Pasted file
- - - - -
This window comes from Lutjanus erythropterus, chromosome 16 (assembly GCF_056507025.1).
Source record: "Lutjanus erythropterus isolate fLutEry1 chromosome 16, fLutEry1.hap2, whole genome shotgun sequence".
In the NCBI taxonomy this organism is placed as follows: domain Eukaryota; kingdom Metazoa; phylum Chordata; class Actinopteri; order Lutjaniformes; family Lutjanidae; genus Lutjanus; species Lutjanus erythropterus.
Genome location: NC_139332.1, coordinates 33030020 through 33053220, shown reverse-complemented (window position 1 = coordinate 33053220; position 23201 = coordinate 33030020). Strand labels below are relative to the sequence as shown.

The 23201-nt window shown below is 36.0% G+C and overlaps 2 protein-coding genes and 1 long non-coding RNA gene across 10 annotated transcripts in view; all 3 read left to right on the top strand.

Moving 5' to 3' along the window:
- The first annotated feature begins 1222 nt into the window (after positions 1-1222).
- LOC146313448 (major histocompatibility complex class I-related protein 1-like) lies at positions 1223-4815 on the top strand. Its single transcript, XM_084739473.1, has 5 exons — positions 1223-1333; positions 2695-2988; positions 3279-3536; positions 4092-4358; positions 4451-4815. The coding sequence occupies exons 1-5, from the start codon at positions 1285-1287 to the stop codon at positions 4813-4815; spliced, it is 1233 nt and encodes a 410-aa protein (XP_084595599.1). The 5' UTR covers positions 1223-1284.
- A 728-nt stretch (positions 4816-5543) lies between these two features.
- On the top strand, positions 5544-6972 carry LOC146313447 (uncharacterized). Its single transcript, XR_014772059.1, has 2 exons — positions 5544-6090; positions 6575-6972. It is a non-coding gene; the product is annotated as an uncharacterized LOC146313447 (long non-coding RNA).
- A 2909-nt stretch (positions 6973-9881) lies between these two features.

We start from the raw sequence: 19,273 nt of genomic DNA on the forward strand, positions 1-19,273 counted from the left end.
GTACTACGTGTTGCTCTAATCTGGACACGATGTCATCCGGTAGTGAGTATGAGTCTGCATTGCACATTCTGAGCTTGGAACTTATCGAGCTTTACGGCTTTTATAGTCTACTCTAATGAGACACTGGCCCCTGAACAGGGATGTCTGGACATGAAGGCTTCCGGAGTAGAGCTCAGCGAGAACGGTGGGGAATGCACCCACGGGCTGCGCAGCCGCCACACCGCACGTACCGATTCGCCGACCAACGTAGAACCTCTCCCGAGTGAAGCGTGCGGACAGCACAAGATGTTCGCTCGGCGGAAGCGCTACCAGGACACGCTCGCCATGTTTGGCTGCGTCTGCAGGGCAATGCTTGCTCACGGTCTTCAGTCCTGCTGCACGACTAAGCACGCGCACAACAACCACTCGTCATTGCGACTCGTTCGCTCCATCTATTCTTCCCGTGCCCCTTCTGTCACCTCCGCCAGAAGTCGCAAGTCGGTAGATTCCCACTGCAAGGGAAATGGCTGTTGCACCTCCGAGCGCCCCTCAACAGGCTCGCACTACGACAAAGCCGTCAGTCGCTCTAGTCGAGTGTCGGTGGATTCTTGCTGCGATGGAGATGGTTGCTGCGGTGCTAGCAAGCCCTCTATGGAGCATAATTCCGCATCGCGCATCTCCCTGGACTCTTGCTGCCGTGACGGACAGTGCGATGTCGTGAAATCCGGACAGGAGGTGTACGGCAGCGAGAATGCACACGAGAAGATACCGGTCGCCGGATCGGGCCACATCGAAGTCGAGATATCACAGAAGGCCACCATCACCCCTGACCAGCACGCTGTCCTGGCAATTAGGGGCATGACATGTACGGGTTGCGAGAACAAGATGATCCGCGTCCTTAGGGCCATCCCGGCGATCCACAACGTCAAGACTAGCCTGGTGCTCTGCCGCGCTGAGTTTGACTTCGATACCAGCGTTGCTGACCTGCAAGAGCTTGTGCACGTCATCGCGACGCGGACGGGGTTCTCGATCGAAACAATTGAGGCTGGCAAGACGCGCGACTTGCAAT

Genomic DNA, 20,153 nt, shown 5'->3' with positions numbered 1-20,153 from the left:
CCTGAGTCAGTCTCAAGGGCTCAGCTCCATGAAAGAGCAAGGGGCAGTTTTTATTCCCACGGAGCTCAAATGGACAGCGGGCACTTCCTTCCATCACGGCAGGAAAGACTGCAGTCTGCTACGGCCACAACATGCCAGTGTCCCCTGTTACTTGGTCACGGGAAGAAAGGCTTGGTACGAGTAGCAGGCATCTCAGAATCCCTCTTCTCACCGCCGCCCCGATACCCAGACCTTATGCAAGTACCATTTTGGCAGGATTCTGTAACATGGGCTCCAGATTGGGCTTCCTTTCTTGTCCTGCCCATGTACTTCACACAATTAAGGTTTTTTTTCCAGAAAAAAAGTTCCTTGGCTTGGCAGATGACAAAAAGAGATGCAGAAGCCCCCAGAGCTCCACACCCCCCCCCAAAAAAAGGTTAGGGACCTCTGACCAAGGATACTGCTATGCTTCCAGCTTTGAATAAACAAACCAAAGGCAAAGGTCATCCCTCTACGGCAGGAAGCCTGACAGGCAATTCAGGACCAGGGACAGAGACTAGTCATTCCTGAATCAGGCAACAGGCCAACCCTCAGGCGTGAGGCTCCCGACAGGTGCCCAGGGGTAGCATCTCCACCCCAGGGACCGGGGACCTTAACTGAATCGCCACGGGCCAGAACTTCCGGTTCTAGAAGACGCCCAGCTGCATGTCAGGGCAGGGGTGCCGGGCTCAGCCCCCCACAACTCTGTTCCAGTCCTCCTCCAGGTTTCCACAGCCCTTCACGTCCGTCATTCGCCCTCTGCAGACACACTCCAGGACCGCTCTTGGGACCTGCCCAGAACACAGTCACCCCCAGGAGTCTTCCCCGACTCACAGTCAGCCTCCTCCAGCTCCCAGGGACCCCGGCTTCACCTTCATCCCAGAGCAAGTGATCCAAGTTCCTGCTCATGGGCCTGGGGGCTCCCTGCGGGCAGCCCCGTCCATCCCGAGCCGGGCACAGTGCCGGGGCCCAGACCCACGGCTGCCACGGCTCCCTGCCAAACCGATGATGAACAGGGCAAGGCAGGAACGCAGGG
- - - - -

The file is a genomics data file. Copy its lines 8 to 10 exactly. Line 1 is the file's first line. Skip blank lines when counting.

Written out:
- LOC146313448 (major histocompatibility complex class I-related protein 1-like) lies at positions 1223-4815 on the top strand. Its single transcript, XM_084739473.1, has 5 exons — positions 1223-1333; positions 2695-2988; positions 3279-3536; positions 4092-4358; positions 4451-4815. The coding sequence occupies exons 1-5, from the start codon at positions 1285-1287 to the stop codon at positions 4813-4815; spliced, it is 1233 nt and encodes a 410-aa protein (XP_084595599.1). The 5' UTR covers positions 1223-1284.
- A 728-nt stretch (positions 4816-5543) lies between these two features.
- On the top strand, positions 5544-6972 carry LOC146313447 (uncharacterized). Its single transcript, XR_014772059.1, has 2 exons — positions 5544-6090; positions 6575-6972. It is a non-coding gene; the product is annotated as an uncharacterized LOC146313447 (long non-coding RNA).